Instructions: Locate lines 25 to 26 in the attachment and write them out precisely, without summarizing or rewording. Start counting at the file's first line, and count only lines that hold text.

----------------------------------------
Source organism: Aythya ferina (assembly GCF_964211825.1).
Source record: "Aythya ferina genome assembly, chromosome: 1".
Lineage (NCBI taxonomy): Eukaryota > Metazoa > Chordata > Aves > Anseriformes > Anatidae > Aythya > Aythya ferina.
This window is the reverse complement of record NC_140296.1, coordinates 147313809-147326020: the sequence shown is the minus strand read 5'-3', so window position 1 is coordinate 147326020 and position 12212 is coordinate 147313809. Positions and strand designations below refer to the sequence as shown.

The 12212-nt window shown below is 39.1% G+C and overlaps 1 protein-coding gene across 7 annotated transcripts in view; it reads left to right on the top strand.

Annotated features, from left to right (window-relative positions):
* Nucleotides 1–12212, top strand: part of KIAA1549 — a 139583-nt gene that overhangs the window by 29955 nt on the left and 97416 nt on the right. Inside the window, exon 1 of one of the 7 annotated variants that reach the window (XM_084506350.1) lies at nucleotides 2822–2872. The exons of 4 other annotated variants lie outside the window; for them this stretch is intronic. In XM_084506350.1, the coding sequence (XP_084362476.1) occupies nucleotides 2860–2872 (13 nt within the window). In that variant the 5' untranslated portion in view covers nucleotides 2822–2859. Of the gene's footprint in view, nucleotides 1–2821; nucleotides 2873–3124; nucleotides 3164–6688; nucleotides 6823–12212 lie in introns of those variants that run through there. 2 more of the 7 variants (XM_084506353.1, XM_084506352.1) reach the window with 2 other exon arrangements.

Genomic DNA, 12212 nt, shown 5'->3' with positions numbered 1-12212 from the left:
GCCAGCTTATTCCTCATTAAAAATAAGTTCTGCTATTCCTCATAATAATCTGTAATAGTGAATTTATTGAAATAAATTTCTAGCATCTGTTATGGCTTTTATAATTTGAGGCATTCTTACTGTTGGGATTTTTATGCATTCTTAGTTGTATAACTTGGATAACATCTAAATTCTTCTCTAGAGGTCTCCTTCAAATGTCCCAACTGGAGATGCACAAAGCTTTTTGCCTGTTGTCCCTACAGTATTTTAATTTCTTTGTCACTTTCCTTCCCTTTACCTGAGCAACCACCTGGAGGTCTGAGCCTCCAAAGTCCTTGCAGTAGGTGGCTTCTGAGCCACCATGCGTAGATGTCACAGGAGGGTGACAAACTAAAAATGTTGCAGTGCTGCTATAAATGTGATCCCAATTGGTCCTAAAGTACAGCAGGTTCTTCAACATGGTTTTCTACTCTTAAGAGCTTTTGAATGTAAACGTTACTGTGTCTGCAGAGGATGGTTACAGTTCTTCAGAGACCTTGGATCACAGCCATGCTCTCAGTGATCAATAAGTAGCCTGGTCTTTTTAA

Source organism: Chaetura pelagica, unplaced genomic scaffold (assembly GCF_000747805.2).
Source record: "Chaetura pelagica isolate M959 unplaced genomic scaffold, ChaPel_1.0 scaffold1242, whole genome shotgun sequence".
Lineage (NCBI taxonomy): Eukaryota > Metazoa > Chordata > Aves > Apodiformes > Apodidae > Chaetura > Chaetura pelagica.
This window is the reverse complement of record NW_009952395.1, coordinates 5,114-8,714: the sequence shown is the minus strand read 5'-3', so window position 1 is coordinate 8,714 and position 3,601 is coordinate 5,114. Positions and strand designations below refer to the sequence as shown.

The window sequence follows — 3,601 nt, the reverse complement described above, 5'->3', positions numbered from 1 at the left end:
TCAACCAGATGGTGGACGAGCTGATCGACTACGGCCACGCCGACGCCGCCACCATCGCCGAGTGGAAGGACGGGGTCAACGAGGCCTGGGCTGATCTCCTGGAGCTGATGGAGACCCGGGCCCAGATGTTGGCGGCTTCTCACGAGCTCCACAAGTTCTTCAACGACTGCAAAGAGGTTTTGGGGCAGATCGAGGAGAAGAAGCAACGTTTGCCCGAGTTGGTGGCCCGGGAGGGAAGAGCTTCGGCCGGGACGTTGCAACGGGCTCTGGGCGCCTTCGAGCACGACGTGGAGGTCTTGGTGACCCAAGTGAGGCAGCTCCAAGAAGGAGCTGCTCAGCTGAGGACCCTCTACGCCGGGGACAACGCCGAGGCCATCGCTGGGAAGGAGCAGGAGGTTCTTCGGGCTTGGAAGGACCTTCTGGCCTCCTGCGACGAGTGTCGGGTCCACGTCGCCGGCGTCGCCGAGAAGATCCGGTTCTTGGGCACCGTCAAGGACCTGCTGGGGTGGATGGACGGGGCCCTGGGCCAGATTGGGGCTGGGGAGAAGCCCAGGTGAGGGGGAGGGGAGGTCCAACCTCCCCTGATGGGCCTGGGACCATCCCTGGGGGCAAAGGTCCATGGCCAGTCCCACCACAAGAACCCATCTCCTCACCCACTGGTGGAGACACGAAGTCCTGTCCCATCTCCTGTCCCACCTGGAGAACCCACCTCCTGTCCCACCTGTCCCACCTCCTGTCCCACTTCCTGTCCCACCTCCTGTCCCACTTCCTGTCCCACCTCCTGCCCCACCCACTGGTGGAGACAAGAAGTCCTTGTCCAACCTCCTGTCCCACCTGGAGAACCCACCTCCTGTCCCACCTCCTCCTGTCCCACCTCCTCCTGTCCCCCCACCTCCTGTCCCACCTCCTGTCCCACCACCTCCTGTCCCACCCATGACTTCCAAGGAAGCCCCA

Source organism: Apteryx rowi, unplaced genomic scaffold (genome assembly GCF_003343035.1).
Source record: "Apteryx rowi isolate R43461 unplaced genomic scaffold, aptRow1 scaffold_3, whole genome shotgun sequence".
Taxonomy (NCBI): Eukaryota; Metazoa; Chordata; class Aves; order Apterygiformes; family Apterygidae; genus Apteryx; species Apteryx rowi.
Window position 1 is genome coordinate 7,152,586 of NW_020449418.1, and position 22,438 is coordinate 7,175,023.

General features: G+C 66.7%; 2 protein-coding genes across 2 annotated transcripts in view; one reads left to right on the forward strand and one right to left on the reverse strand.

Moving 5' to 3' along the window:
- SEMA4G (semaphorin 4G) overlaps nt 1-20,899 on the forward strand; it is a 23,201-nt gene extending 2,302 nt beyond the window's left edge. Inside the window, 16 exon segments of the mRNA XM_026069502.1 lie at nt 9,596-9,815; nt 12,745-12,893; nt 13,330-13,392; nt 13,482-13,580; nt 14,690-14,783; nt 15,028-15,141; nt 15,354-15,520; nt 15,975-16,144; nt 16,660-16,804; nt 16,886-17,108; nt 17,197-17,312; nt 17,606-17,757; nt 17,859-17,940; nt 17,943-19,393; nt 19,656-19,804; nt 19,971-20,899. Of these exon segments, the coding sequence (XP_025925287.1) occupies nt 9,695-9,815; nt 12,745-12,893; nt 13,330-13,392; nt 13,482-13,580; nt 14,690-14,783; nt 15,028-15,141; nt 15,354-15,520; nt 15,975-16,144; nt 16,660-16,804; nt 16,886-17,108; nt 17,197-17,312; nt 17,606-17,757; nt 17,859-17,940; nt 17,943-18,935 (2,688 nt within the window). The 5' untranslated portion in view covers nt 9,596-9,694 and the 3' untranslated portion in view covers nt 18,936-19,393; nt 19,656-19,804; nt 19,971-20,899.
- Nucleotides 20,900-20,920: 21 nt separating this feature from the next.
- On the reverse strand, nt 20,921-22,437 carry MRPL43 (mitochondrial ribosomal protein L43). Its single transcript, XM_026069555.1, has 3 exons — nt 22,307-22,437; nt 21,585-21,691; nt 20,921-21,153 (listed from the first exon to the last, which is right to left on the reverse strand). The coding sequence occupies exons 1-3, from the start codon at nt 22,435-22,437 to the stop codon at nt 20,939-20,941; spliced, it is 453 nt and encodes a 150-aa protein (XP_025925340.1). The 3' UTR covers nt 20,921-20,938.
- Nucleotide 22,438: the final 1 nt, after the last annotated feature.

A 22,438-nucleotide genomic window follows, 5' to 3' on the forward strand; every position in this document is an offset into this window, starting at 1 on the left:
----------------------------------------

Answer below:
- Nucleotide 22,438: the final 1 nt, after the last annotated feature.

A 22,438-nucleotide genomic window follows, 5' to 3' on the forward strand; every position in this document is an offset into this window, starting at 1 on the left: